The exception would be officially termed the “Qualifying Veteran Free Agent” exception, but would be come to be known colloquially as the “Larry Bird exception” (and any player who qualified for the exception would come be known as having “Bird rights”), presumably because the exception was negotiated for with Boston Celtics star player Larry Bird’s upcoming free agency in mind.

The exception still exists today.

However, creative accounting would open several loopholes in its implementation.

One major flaw was that simply by manipulating the timing of the signing of free agents, teams could circumvent the cap rules in unintended ways. Teams with cap room could sign all the free agents they want (up to the salary cap) and THEN exceed the cap to re-sign its own free agents using the Bird exception.

This flaw was addressed with the introduction of “free agent amounts” (or more commonly known as “cap holds”). Cap holds are temporary placeholder charges against team salary for a team’s own free agents. They are designed to protect against a team from using all of its cap space to sign outside free agents and then circling back to its own free agents to exceed the cap in signing them to contracts that utilize their Bird rights. A team’s ability to do this is now very limited — only to the extent a player’s first year salary would exceed his cap hold.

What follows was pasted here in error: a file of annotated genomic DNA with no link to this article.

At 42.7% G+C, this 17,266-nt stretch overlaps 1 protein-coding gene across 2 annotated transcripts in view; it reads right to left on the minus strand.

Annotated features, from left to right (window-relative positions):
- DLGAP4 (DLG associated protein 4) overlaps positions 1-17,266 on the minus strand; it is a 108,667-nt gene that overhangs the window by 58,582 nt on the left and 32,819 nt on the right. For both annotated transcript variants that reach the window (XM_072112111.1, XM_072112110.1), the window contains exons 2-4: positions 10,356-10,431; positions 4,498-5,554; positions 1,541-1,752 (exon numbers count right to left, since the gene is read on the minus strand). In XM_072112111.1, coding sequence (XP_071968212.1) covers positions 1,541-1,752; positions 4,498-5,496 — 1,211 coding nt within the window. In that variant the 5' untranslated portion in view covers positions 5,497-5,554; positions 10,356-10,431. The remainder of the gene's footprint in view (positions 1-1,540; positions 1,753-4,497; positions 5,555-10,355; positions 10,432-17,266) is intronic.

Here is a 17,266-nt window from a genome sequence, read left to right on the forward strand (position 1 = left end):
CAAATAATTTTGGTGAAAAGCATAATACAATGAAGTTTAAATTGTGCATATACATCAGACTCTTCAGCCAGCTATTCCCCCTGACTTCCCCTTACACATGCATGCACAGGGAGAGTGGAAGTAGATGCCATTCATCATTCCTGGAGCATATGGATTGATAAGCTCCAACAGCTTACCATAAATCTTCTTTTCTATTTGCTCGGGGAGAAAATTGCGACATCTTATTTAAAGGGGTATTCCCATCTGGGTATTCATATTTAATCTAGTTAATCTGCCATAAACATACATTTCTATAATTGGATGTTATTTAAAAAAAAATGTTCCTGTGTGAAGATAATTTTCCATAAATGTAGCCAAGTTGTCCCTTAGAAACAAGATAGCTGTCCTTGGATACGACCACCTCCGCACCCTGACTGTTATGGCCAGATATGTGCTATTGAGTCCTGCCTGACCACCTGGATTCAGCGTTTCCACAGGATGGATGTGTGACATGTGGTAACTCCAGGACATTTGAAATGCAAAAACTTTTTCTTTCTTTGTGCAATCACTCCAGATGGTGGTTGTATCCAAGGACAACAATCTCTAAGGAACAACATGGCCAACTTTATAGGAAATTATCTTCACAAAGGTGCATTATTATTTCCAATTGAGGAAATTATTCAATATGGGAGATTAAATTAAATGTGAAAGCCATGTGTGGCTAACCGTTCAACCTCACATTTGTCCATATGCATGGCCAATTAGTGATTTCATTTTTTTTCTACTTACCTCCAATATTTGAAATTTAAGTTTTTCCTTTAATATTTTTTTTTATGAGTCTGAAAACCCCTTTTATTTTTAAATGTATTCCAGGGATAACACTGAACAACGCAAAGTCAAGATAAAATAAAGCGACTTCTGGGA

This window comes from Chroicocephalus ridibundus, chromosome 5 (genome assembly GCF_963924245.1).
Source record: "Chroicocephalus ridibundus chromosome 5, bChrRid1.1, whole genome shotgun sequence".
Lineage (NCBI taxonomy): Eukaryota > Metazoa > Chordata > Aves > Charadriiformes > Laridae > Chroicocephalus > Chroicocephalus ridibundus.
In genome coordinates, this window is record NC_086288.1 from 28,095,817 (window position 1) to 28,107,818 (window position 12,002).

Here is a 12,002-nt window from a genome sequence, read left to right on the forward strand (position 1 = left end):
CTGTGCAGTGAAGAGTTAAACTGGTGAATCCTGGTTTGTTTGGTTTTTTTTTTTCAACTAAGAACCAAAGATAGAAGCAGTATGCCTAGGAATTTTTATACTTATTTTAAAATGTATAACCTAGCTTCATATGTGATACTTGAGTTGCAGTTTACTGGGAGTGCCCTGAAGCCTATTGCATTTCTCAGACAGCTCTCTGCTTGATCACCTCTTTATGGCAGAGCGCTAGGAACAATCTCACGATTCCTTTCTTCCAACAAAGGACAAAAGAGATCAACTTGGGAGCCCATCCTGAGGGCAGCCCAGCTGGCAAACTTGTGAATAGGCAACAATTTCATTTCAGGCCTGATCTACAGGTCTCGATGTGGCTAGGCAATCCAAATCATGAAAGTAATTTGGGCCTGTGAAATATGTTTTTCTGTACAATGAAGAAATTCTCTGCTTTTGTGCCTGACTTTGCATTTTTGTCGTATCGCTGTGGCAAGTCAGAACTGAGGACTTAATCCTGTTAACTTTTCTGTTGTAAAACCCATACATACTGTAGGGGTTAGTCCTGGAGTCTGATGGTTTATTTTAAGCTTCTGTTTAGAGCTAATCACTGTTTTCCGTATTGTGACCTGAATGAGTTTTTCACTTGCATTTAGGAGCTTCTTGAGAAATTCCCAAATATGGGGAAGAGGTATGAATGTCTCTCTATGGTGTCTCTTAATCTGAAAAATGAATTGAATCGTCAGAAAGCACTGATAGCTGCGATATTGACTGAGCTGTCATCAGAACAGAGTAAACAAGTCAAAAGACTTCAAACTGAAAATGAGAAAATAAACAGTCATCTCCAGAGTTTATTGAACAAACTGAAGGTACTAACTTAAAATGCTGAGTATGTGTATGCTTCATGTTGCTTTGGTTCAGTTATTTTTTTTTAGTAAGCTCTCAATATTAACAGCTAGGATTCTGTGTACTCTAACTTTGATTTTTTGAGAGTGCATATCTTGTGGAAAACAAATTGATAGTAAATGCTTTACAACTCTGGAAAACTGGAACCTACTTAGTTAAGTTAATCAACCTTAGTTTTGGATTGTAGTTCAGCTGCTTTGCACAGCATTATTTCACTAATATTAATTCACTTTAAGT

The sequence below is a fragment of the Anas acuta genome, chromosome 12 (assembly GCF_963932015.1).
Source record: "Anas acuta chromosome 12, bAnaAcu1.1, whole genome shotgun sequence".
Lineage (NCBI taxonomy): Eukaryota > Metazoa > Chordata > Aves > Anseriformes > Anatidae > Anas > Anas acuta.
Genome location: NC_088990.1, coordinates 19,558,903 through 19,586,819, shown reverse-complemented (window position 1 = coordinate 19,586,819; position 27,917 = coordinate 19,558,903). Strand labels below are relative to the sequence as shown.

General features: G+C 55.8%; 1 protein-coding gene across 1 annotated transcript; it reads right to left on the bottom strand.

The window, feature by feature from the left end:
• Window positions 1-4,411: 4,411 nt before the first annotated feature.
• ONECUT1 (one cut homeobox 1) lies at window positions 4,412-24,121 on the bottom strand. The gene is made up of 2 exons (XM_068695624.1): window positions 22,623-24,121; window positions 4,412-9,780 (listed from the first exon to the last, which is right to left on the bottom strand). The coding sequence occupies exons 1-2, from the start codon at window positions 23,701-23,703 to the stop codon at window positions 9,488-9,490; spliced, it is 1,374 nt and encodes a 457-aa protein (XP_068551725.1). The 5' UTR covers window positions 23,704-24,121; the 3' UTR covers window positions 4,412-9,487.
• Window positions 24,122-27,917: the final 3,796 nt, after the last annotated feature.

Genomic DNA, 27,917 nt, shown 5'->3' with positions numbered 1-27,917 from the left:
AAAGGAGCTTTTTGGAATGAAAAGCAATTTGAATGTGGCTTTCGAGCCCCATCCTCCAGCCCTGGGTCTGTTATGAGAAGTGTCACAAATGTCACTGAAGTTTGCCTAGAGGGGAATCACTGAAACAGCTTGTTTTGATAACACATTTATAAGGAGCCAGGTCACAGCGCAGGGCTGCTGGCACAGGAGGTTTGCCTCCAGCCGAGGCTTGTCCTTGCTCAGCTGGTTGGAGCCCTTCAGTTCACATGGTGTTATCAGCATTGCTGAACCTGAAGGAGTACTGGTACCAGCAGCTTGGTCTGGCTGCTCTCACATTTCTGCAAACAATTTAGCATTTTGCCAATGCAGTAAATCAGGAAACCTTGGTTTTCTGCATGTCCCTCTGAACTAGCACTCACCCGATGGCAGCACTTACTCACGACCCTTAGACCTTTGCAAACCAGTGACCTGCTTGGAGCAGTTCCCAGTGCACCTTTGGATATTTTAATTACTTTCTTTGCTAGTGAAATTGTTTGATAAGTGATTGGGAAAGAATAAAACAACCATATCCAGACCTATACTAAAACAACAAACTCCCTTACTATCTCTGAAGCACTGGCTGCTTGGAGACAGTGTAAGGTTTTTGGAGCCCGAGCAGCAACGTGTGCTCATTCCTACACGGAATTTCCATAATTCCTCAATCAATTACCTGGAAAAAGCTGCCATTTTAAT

The amount of the cap hold depends upon several factors, including the player’s previous salary and what kind of free agent he is. Cap holds for players on minimum salary contracts are equal to the minimum salary for two-year veterans for the upcoming season, but for most other players are generally between 120 percent and 250 percent of their previous salary.

The cap holds can be released in order to free up the associated cap space, but it comes at a cost. To release such cap holds, a team can either re-sign the free agent, at which point his cap hold is replaced with his new salary, or renounce him, at which point his team forfeits his Bird rights.

A second major flaw was that teams could sign players to excessively small one-year contracts, with the promise to give them substantial raises that utilize their Bird rights the following season. This flaw was exposed when in 1994-95, Chris Dudley of the Portland Trailblazers and Danny Manning of the Phoenix Suns both signed one-year deals with their respective teams at small salaries, and the next year, Bird rights in hand, signed new contracts for far in excess of the cap.

This concept was addressed in the 1995 Collective Bargaining Agreement, with the implementation of a three-year waiting period before a player could attain his full Bird rights.

Bird rights were (and still are) bifurcated into three forms: